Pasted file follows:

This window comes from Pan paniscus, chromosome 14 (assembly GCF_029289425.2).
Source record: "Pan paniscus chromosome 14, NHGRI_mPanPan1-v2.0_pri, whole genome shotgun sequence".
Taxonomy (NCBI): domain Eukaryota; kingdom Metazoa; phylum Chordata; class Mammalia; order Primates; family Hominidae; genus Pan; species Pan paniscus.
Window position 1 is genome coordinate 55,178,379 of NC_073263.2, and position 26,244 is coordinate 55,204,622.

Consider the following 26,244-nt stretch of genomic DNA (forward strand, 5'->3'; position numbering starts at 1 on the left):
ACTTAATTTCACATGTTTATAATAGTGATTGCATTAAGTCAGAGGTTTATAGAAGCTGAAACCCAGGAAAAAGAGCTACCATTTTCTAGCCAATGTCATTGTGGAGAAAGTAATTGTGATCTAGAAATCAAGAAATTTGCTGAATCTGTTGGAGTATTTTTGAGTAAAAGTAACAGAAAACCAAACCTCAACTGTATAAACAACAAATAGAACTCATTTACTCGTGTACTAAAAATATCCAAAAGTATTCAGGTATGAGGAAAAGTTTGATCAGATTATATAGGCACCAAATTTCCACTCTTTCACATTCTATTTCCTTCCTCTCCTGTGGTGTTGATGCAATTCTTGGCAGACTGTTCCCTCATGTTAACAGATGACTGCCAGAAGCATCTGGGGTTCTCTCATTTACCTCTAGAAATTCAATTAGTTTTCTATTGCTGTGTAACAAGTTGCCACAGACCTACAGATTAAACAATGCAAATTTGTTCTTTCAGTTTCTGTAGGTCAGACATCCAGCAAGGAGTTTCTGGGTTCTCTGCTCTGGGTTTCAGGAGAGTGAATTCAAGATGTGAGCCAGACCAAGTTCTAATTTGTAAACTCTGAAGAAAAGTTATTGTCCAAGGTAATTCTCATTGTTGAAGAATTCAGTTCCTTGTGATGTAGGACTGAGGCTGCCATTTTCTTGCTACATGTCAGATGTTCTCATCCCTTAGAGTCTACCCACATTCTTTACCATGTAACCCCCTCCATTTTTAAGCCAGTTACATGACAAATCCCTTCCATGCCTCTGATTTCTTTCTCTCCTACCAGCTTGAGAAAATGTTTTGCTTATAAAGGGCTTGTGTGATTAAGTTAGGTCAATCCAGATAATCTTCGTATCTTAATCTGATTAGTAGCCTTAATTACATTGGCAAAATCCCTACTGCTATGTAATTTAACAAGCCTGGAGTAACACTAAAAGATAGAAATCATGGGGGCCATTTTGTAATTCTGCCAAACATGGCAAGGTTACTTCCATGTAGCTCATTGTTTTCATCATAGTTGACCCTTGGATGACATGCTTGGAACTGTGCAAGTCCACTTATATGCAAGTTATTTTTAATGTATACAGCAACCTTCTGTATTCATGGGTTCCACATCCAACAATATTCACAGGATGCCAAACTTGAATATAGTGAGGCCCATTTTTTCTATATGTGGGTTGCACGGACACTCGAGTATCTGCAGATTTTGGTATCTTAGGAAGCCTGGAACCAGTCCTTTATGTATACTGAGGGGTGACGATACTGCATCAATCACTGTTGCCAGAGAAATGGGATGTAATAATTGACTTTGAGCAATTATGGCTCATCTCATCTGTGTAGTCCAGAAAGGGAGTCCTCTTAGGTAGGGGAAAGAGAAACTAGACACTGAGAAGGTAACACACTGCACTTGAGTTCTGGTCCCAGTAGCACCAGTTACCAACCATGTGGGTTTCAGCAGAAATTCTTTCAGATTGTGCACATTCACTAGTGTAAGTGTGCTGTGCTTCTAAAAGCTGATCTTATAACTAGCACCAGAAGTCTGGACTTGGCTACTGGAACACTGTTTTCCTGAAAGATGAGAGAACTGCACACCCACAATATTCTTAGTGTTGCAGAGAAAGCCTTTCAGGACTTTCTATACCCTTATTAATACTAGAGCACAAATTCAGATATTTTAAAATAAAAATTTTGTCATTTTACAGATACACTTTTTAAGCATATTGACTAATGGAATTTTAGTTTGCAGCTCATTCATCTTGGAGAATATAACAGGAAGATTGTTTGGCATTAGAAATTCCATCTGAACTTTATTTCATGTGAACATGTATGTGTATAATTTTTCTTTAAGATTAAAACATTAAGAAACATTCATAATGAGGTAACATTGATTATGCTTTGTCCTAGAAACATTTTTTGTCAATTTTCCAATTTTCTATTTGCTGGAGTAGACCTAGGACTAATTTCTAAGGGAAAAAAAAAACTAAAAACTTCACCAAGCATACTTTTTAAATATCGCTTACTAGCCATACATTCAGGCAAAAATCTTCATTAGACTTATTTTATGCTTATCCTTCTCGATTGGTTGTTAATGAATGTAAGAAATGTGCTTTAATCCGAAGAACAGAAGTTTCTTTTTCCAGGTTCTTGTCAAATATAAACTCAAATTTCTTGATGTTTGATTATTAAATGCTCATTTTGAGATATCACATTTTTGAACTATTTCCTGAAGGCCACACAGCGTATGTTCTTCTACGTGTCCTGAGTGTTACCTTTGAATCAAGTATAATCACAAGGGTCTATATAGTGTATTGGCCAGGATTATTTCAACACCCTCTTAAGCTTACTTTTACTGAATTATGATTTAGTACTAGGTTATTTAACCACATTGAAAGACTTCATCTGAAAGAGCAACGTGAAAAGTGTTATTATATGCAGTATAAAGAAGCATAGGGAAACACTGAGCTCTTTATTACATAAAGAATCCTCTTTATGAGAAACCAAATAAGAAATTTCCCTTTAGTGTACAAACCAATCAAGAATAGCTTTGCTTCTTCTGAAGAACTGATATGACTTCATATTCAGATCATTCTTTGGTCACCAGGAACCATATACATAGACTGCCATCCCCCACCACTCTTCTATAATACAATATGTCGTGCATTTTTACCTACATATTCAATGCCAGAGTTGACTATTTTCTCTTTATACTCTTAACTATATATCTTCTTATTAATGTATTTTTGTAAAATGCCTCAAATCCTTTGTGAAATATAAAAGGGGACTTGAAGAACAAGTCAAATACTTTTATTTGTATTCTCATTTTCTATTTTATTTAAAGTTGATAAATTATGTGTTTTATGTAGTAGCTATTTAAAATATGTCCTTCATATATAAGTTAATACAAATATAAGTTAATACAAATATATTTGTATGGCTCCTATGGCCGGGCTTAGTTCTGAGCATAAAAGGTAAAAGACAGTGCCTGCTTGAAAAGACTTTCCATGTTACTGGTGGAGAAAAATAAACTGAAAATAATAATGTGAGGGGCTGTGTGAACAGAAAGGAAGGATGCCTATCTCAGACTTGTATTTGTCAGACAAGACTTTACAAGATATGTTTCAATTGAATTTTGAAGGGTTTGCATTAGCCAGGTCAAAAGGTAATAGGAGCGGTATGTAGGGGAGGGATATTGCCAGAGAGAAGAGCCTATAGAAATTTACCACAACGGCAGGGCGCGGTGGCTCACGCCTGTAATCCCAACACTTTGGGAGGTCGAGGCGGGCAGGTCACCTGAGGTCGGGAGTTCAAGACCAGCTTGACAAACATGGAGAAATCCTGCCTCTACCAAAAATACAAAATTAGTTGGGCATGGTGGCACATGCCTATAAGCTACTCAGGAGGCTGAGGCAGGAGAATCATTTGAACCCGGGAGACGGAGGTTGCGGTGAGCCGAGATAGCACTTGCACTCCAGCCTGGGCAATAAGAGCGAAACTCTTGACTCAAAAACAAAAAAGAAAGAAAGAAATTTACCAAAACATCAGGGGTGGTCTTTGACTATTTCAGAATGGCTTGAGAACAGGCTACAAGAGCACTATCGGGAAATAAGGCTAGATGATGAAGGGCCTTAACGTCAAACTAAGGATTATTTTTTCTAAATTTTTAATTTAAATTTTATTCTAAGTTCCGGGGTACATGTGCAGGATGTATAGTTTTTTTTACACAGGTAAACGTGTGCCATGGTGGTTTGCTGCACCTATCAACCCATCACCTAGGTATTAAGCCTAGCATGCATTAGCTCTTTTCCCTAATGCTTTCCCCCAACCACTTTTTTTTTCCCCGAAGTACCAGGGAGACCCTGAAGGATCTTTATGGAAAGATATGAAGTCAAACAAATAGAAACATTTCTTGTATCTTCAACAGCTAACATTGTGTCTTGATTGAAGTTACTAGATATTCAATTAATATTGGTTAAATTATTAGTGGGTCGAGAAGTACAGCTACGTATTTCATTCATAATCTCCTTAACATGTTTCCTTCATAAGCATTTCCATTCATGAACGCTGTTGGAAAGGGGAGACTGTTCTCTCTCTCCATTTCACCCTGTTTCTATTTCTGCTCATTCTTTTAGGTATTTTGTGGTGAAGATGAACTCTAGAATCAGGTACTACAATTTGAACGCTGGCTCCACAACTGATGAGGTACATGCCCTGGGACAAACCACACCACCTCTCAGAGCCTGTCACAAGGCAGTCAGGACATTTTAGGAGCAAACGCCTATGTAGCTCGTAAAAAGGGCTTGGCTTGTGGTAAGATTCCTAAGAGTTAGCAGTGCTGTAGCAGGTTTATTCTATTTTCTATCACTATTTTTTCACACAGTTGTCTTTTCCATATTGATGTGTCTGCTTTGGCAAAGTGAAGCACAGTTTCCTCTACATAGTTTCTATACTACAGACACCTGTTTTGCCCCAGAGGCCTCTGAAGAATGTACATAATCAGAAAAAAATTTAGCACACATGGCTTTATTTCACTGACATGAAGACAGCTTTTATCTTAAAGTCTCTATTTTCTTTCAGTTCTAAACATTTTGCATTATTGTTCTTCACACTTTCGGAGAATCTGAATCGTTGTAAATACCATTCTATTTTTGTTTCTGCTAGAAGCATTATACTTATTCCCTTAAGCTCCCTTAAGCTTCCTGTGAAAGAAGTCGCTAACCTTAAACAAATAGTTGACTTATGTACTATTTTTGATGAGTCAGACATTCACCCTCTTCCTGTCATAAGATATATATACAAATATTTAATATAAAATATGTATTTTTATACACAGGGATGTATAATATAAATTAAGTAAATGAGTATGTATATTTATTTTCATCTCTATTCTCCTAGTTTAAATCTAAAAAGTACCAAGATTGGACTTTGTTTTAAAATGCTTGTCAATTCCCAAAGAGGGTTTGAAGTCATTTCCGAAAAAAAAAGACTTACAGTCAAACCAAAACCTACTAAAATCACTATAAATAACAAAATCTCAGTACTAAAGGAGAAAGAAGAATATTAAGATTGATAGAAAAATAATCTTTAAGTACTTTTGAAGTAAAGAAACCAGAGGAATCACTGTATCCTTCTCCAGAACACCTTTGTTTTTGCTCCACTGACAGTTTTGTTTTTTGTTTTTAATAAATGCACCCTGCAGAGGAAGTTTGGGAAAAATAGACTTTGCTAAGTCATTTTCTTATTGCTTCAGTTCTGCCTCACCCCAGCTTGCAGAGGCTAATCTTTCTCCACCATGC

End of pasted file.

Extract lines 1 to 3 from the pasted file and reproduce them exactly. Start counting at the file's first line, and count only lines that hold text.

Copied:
This window comes from Pan paniscus, chromosome 14 (assembly GCF_029289425.2).
Source record: "Pan paniscus chromosome 14, NHGRI_mPanPan1-v2.0_pri, whole genome shotgun sequence".
Taxonomy (NCBI): domain Eukaryota; kingdom Metazoa; phylum Chordata; class Mammalia; order Primates; family Hominidae; genus Pan; species Pan paniscus.